CASE REPORTS

A Rare Variant of Single Coronary Artery and Non-Obstructive Hypertrophic Cardiomyopathy

Yusuf Atmaca, MD, Rabih Dandachi, MD, Dervis Oral, MD
Yusuf Atmaca, MD, Rabih Dandachi, MD, Dervis Oral, MD
The reported incidence of a single coronary artery (SCA) ranges from 0.2–1.6% of the population undergoing coronary angiography.1 Many of these anomalies are found incidentally. Identification of these anomalies is especially important in patients with coronary artery disease or valvular disease who are to undergo surgery, in order to avoid complications during surgical manipulations because of their unusual nature. Furthermore, these anomalies are of clinical interest because they can cause cardiac ischemia, sudden death, congestive heart failure or cardiomyopathy even in the absence of coronary stenosis.2 While the most common anomaly is the abnormal take-off of the circumflex (CX) artery from the right coronary sinus or right coronary artery (RCA), a somewhat rarer anomaly is an abnormal origin of the RCA from the left coronary sinus.3,4 There is a well-known association between hypertrophic cardiomyopathy and an increased incidence of myocardial bridges.5 However, to our knowledge, an association between a coronary anomaly and non-obstructive cardiomyopathy has not been reported so far. This is the first case report that presents a very rare variant of an SCA, in which the RCA originated from the distal CX artery in a patient with non-obstructive hypertrophic cardiomyopathy. Case Report. A 38-year-old white female was admitted to our hospital for evaluation of chest pain and exercise dyspnea. She had a history of atypical chest pain for six years. The pain usually lasted 30–60 minutes and was sometimes associated with dyspnea and palpitation. She had a history of cigarette smoking for twenty years. Her blood pressure was 130/80 mmHg and the pulse rate was 80 beats/minute. Physical examination, otherwise normal, revealed the fourth heart sound on the apical region. On admission, electrocardiogram showed sinus rhythm with 80 beats/minute, 1 mm downsloping ST-segment depression in leads V4–V6 and T-wave changes in leads V1–V3. Echocardiography revealed asymmetric non-obstructive septal hypertrophy (interventricular septum, 2.1 cm; posterior wall, 0.9 cm) with impaired ventricular diastolic compliance (Figure 1). Holter monitoring was normal except rare ventricular premature beats. An exercise thallium test was normal at maximum theoretical heart rate. Coronary angiography was performed at 48 hours after her admission. Cardiac catheterization showed a left ventricular end-diastolic pressure of 16 mmHg and an ejection fraction of 0.65 with hyperdynamic pattern of contraction. No pressure gradient was observed between the left ventricle and the aorta in pull-back. The left coronary artery and its branches were normal in origin and distribution. The RCA appeared to arise from the atrioventricular branch of the CX artery, and it followed the course, retrogradely, of the normal RCA distribution. On flushing the right sinus of valsalva, there was no evidence of an RCA (Figure 2). No coronary stenosis was observed in any of the coronary arteries. The symptoms of the patient were attributed to the non-obstructive hypertrophic cardiomyopathy and a treatment with verapamil was prescribed. Discussion. SCA is a rare congenital abnormality characterized by a common origin of both the right and left coronary arteries from a single aortic ostium. The congenital absence of the ostium of the RCA with the origin of the RCA as a continuation of the distal CX artery is an extremely rare variant of the SCA. Its real incidence is unknown. Such anomalies are usually considered to be benign, although one might wonder whether the retrograde perfusion of the RCA territory is equivalent to that in a normal vessel. Anomalous origins of the coronary arteries have drawn interest because they might cause sudden death in some cases. Furthermore, SCA is sometimes associated with other congenital malformations such as transposition of the great vessels, coronary arteriovenous fistula or bicuspid aortic valve.6–8 Previous cases with this peculiar anatomy were reported without any specifications except one with coronary ectasia.9 To our knowledge, the association between the SCA and hypertrophic cardiomyopathy has not been reported. This is the first case report that deals with a very unusual variant of SCA with the RCA originating from the distal CX artery in a patient with non-obstructive hypertrophic cardiomyopathy. It is well known that patients with hypertrophic cardiomyopathy have a risk of sudden death even in patients who are unaware of the disease. It is presumed, but not established, that sudden death is due to a ventricular arrhythmia, although atrial arrhythmias may play a role in sensitizing the heart so that ventricular arrhythmias subsequently appear.10 According to literature review, it is also reported that coronary anomaly might cause sudden death.11 Therefore, the association of SCA and hypertrophic cardiomyopathy should be born in mind because of the possible further increased risk of sudden death.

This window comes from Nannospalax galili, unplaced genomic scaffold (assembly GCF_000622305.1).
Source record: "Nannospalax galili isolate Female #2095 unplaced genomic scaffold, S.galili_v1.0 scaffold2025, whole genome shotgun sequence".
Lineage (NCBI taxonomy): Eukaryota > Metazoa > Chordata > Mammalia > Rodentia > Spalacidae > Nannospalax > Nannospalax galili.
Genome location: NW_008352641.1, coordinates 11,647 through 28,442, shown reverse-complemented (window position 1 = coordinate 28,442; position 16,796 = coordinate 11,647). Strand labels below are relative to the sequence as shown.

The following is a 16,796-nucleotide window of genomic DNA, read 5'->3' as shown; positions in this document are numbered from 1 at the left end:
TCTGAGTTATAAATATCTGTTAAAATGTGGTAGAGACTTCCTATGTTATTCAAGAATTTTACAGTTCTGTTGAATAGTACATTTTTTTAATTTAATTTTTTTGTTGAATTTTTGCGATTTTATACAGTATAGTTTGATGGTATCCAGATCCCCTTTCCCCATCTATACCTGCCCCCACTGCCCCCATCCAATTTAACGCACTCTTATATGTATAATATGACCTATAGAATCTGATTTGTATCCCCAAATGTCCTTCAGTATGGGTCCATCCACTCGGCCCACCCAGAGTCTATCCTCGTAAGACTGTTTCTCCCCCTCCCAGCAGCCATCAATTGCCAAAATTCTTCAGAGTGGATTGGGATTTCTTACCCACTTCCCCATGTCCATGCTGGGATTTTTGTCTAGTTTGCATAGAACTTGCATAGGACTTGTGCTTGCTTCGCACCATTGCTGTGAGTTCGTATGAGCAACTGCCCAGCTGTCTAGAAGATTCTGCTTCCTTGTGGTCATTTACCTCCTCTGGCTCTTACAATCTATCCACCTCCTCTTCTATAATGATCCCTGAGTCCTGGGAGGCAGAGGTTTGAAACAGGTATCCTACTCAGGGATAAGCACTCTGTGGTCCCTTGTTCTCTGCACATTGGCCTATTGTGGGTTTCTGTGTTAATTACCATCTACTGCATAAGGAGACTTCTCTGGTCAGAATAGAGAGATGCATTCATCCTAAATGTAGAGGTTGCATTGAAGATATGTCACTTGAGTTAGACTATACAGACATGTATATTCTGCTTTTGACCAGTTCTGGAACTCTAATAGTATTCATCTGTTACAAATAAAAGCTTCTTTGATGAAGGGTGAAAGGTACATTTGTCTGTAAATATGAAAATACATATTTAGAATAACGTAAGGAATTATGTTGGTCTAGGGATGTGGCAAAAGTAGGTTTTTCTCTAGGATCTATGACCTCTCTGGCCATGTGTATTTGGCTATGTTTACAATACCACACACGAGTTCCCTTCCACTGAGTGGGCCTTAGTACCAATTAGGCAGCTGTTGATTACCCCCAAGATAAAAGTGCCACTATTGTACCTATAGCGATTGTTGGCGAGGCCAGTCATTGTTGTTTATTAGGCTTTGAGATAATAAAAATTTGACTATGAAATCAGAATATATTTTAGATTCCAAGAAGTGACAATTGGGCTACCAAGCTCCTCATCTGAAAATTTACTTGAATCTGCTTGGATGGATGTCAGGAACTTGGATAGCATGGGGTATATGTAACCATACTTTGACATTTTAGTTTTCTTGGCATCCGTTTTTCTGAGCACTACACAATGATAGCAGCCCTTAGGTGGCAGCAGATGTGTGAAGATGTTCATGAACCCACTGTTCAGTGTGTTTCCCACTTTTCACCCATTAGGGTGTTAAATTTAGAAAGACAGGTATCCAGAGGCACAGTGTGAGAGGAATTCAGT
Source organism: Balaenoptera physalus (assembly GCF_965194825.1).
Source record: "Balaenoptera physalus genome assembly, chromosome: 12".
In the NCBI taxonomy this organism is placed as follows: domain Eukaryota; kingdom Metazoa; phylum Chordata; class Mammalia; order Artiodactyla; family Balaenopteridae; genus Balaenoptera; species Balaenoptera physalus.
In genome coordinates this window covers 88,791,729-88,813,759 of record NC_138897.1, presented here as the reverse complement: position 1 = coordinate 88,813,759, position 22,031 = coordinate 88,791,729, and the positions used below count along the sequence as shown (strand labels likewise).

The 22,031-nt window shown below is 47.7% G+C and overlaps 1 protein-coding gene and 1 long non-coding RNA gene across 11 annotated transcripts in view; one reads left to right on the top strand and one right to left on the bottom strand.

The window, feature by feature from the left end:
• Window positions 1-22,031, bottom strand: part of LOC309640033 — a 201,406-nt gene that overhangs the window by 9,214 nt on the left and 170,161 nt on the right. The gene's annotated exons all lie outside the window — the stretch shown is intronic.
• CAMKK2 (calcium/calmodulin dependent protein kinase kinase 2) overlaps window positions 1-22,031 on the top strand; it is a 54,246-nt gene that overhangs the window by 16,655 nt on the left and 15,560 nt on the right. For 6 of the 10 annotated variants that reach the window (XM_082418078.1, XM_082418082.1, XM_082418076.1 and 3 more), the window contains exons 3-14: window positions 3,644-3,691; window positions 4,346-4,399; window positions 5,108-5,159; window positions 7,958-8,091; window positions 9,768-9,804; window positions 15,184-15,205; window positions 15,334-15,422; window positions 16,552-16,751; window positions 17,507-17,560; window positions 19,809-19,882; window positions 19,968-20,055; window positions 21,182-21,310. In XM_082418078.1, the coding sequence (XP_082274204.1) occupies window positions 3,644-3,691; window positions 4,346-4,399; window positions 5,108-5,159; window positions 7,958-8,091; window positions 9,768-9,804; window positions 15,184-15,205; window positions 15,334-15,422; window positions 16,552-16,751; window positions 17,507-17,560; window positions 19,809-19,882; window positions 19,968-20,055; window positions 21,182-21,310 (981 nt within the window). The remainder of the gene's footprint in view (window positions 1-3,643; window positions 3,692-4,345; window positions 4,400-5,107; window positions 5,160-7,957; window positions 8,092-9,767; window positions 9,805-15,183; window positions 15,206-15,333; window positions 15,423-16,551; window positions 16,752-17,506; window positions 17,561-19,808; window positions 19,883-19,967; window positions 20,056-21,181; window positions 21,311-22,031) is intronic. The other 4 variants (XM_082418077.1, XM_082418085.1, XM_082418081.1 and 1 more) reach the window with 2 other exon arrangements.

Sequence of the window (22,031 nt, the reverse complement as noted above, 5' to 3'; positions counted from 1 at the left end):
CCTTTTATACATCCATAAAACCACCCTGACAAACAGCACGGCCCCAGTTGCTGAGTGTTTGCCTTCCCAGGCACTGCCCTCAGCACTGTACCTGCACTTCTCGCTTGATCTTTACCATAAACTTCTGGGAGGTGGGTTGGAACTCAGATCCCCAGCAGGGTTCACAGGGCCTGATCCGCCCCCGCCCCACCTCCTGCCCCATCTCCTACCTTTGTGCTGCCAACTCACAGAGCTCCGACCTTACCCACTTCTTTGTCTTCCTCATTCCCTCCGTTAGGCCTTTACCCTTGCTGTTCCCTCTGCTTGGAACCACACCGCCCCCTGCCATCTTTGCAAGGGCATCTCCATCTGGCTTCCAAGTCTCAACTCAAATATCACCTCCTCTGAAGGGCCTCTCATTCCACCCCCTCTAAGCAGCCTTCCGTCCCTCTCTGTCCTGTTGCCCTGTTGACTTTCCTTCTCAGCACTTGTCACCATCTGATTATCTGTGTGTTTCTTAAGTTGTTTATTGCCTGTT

References
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